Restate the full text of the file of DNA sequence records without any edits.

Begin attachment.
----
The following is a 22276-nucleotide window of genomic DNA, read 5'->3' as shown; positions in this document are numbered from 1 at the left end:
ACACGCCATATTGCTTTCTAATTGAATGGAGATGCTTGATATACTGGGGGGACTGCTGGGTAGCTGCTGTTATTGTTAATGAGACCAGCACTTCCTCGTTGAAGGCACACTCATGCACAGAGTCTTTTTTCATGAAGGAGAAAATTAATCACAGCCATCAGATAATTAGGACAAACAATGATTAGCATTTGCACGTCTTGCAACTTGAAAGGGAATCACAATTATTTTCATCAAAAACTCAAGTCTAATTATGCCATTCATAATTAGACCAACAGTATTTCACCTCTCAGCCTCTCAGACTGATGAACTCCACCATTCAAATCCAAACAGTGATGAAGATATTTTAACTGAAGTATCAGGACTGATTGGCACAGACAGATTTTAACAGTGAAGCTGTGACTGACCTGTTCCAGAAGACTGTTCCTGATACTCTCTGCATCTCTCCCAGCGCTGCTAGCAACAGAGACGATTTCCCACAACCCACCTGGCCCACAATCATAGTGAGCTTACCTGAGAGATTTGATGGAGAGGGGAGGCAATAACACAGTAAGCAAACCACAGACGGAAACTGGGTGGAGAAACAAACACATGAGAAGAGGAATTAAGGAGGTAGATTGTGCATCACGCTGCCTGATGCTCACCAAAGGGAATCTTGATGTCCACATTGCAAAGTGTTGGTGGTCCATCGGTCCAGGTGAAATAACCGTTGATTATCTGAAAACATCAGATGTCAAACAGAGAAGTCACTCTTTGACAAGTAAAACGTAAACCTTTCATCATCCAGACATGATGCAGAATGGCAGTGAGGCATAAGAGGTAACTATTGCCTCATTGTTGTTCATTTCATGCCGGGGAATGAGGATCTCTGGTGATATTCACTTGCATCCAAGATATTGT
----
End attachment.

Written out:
The following is a 22276-nucleotide window of genomic DNA, read 5'->3' as shown; positions in this document are numbered from 1 at the left end:
ACACGCCATATTGCTTTCTAATTGAATGGAGATGCTTGATATACTGGGGGGACTGCTGGGTAGCTGCTGTTATTGTTAATGAGACCAGCACTTCCTCGTTGAAGGCACACTCATGCACAGAGTCTTTTTTCATGAAGGAGAAAATTAATCACAGCCATCAGATAATTAGGACAAACAATGATTAGCATTTGCACGTCTTGCAACTTGAAAGGGAATCACAATTATTTTCATCAAAAACTCAAGTCTAATTATGCCATTCATAATTAGACCAACAGTATTTCACCTCTCAGCCTCTCAGACTGATGAACTCCACCATTCAAATCCAAACAGTGATGAAGATATTTTAACTGAAGTATCAGGACTGATTGGCACAGACAGATTTTAACAGTGAAGCTGTGACTGACCTGTTCCAGAAGACTGTTCCTGATACTCTCTGCATCTCTCCCAGCGCTGCTAGCAACAGAGACGATTTCCCACAACCCACCTGGCCCACAATCATAGTGAGCTTACCTGAGAGATTTGATGGAGAGGGGAGGCAATAACACAGTAAGCAAACCACAGACGGAAACTGGGTGGAGAAACAAACACATGAGAAGAGGAATTAAGGAGGTAGATTGTGCATCACGCTGCCTGATGCTCACCAAAGGGAATCTTGATGTCCACATTGCAAAGTGTTGGTGGTCCATCGGTCCAGGTGAAATAACCGTTGATTATCTGAAAACATCAGATGTCAAACAGAGAAGTCACTCTTTGACAAGTAAAACGTAAACCTTTCATCATCCAGACATGATGCAGAATGGCAGTGAGGCATAAGAGGTAACTATTGCCTCATTGTTGTTCATTTCATGCCGGGGAATGAGGATCTCTGGTGATATTCACTTGCATCCAAGATATTGT